Barnes scored 19 points and guard J.J. Redick had 15 for the Clippers (42-24), who fell into a tie for the No. 5 spot in the Western Conference standings with the Dallas Mavericks.
Paul lamented a host of turnovers in the defeat, including a critical one involving center DeAndre Jordan.
“I had some bad turnovers,” said Paul, who committed three of the Clippers’ 20 miscues compared to 13 for the Rockets. “On one, I drove it off DeAndre’s foot, the other one I lost towards the end of the half. We have to take better care of the ball. We still had an opportunity to win, but we just didn’t do it.”
The Clippers came back from a 10-point fourth-quarter deficit. Paul scored seven straight points, capping it with a 3-point basket to tie the score at 96 with 3:05 left in the game. Houston got a 3-pointer by Jones, but Barnes countered with a basket to keep Los Angeles within 99-98 with 1:35 left. Los Angeles, though, never scored again.
Griffin got a steal as Ariza attempted a pass to Harden, but Ariza drew a charging foul as Griffin bolted to the bucket with 12 seconds remaining. Griffin remained unhappy about the call after the game.
“If I speak on that, I’ll get fined,” Griffin said.
Harden hit one of two foul shots with 8.9 seconds left, capping the scoring before Paul failed to connect on a jumper in the lane with Ariza defending.
The Rockets outscored Los Angeles 36-20 in the second quarter despite making just 38.5 percent of their shots compared to 44.4 percent for the Clippers. Overall, the Clippers hit 43.9 percent to 37.2 percent for the Rockets. They also held an edge in 3-point shooting, converting 12 of 26 attempts to seven of 30 for Houston. The Rockets, though were 29 of 36 from the foul line to 14 of 24 for Los Angeles.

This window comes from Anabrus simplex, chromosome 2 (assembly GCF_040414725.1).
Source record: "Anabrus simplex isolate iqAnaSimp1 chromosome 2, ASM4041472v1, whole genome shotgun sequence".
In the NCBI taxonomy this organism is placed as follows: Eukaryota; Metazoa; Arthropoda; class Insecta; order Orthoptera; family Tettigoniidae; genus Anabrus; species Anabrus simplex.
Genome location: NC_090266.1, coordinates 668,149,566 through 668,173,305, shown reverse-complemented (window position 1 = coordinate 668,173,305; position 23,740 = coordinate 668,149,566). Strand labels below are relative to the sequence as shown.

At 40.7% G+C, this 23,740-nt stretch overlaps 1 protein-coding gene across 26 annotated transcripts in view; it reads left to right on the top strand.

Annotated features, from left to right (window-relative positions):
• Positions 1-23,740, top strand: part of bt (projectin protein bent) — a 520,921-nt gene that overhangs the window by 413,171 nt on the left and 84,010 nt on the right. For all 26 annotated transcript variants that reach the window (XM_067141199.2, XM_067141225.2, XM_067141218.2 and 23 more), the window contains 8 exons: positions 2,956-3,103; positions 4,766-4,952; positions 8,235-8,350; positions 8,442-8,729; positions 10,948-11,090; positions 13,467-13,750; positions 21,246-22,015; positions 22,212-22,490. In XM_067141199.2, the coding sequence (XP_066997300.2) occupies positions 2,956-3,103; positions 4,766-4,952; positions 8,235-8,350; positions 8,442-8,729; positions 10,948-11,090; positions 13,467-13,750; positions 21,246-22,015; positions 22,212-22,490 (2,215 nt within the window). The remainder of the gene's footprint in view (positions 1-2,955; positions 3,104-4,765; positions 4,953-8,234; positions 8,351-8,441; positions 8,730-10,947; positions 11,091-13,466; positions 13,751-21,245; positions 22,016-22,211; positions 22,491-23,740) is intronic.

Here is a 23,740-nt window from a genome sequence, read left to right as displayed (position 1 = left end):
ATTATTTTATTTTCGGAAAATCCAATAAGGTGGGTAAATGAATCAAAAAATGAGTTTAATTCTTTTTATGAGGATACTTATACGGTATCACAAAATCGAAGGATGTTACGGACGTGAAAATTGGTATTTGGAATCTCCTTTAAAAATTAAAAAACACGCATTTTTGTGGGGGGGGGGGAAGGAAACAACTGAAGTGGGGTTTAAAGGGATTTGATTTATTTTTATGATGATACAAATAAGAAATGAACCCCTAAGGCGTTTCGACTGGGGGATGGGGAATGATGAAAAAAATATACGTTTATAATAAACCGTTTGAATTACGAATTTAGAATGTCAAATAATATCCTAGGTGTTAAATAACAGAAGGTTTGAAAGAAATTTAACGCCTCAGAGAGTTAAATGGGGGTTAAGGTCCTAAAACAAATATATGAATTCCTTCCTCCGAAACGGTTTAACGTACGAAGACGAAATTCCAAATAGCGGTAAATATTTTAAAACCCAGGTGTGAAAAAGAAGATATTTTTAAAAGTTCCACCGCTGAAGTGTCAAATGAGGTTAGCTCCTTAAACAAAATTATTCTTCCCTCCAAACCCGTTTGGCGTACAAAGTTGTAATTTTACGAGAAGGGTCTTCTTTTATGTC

Jordan finished with 20 rebounds and four blocks.
NOTES: F Blake Griffin’s return benefits PG Chris Paul as much as any Clipper. “Teams have been able to trap (Paul) far more than they can when Blake is on the floor because of (Griffin’s) ability to pass,” Clippers coach Doc Rivers said. “I’m sure CP is the happiest of all to have him back.” … Rivers isn’t sure if injured G Jamal Crawford would return before the playoffs. Crawford has missed six games with a right calf contusion. … Rockets C Dwight Howard sat out his 18th game with a right knee edema. “He’s doing everything he can, he’s trying to get better, but until you’re on the floor, it’s impossible to say,” Rockets coach Kevin McHale said regarding Howard’s return. … Both clubs resume play Tuesday. Houston hosts the Orlando Magic, while Los Angeles plays the Charlotte Hornets at Staples Center.
Spurs’ Ginobili sprains ankle
SAN ANTONIO — Guard Manu Ginobili was helped off the floor late in the third quarter of the San Antonio Spurs’ game against the Minnesota Timberwolves on Sunday due to a sprained right ankle.
Ginobili went down with 43 seconds left in the quarter and with the Spurs leading the Timberwolves by 30 points. He was immediately was led to the locker room, and he did not put any weight on his right leg as he was carried off the court. He did not return to the game.
In 19 minutes during the Spurs’ 123-97 win over the Timberwolves, Ginobili scored 11 points on 4-of-5 shooting. He battled a stomach illness last week, forcing him to miss a game against the Toronto Raptors on Tuesday and leading him to play limited minutes against the Cleveland Cavaliers on Thursday.
NBA notebook: Clippers’ Griffin cleared to return